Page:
Real-time thermal monitoring and regulation are critical to the mitigation of thermal runaways and device failures in two-phase cooling systems. Compared to conventional approaches that rely on the Joule effect, thermal gradient or transverse thermoelectric effect, acoustic emission (AE)-based remote sensing is more promising for robust and non-intrusive thermal monitoring. Nevertheless, due to the high stochasticity and noise of acoustic signals, existing implementations of AE in thermal systems have been limited to qualitative state monitoring. In this paper, we present a technology for real-time heat flux quantification during two-phase cooling by coupling acoustic sensing using hydrophones and condenser microphones and regression-based machine learning frameworks. These frameworks integrate a fast Fourier transform feature extraction algorithm with regressors, i.e., Gaussian process regressor and multilayer perceptron regressor for heat flux predictions. The acoustic signals and heat fluxes are collected from pool boiling tests under transient heat loads. It is shown that both hydrophone and condenser microphone signals are successful in predicting heat flux. Multiple models are trained and compared some using only one form of acoustic data while others combine both acoustic types (i.e., hydrophone and microphone) in fusion ML models (i.e., early, joint, late). The models using only hydrophone data are shown to perform better than the models using only microphone data. Also, some forms of fusion are shown to have better performance than either of the single input data type models. This AE-ML technology is demonstrated for accurate heatflux quantification. As such, this work will not only lead to a light, low-cost, and non-contact thermal measurement technology but also a new perspective for the physical explanation of bubble dynamics during boiling.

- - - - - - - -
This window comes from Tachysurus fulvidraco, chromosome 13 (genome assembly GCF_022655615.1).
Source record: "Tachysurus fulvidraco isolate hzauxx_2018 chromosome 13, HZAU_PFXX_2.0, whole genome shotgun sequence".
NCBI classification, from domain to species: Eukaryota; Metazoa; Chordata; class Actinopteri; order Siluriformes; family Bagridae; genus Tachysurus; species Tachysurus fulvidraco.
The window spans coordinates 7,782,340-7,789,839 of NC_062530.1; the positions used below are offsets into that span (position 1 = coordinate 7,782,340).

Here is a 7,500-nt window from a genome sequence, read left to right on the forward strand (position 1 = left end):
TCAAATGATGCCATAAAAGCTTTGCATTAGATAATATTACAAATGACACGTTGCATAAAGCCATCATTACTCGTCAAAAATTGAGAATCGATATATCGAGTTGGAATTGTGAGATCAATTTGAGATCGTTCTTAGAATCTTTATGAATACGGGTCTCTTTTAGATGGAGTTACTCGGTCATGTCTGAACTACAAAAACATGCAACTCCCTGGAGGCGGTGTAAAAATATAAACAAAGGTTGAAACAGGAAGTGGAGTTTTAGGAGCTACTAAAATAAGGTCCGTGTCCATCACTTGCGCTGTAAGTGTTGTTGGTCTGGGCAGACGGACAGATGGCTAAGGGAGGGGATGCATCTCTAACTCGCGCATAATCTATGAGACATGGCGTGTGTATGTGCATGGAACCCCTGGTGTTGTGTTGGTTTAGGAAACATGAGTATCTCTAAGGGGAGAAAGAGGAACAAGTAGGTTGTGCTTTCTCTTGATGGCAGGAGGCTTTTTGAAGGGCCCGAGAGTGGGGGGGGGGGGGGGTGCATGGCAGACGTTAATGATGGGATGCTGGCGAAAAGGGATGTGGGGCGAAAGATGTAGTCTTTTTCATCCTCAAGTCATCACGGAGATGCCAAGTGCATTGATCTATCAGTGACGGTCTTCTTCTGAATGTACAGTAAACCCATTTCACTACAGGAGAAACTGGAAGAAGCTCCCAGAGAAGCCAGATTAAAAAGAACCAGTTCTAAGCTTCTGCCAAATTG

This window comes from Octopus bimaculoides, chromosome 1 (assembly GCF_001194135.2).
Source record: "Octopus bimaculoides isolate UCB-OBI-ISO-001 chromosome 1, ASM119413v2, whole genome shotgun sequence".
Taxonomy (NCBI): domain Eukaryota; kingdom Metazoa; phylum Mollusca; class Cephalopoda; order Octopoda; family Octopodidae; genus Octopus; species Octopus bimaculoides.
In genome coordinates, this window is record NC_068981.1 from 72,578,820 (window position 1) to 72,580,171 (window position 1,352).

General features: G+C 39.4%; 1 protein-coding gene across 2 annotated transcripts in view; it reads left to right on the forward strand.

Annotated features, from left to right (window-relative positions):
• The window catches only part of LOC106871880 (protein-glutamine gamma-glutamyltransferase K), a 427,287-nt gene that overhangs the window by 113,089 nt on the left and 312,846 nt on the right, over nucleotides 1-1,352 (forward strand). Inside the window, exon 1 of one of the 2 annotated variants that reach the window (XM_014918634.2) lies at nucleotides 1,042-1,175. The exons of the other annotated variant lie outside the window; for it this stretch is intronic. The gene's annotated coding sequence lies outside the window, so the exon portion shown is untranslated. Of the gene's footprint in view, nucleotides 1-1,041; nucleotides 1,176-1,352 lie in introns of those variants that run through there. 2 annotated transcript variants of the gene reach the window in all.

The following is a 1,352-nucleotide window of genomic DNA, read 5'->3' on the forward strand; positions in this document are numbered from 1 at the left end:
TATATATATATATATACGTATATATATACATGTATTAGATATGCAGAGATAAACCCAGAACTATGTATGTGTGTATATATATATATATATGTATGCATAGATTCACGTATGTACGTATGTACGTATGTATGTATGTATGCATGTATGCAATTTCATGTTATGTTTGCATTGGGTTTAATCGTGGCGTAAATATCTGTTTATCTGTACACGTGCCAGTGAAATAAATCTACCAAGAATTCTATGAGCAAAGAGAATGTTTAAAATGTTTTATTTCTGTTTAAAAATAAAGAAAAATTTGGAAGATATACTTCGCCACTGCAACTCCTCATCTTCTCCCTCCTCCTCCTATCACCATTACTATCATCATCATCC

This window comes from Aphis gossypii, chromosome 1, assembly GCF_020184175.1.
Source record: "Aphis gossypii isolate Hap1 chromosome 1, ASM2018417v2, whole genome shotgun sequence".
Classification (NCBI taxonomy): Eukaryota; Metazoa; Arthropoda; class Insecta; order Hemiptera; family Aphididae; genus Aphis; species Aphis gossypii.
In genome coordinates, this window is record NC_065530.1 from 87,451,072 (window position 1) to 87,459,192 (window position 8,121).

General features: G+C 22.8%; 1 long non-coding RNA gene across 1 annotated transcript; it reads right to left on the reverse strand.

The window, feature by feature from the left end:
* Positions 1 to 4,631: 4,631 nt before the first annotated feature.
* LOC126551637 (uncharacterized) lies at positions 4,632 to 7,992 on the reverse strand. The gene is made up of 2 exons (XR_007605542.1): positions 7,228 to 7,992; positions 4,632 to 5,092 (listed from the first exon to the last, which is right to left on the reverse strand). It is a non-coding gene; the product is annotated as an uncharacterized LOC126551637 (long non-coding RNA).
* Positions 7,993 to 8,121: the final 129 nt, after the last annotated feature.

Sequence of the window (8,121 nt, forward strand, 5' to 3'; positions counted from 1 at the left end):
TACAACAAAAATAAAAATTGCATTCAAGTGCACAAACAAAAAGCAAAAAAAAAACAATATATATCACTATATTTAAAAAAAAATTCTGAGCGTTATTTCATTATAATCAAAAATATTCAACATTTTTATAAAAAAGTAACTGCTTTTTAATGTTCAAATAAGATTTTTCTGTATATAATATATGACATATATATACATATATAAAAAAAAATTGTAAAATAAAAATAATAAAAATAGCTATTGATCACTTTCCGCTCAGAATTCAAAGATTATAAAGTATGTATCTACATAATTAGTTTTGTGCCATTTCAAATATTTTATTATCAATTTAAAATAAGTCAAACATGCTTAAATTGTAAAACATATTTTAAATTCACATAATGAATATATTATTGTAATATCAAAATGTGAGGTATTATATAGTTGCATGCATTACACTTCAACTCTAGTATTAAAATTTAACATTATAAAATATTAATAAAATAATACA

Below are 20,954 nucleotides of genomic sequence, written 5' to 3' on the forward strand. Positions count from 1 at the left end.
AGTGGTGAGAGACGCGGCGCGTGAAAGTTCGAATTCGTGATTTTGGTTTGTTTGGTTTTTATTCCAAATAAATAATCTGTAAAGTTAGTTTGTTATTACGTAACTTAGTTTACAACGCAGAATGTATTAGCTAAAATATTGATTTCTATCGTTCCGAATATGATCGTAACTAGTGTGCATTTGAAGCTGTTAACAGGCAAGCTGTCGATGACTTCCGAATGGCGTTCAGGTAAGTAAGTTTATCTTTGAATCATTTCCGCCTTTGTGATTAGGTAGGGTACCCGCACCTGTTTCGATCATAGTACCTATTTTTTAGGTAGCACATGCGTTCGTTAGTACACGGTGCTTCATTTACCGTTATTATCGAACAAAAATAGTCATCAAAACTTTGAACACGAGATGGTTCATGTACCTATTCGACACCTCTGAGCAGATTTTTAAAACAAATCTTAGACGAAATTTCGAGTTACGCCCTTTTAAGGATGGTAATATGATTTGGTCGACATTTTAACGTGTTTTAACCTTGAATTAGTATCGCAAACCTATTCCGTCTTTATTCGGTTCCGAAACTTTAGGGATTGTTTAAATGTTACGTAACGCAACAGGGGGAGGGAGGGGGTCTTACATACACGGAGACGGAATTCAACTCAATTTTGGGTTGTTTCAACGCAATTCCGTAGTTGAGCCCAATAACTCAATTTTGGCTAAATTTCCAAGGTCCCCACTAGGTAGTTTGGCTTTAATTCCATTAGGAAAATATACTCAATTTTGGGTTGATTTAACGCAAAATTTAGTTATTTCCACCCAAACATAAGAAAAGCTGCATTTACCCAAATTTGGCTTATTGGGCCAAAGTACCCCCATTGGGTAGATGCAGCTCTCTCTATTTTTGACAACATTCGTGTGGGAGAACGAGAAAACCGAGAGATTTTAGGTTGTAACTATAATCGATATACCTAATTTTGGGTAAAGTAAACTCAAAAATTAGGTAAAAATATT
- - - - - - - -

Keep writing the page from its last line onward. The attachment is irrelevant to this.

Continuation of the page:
This content is only available via PDF.
You do not currently have access to this content.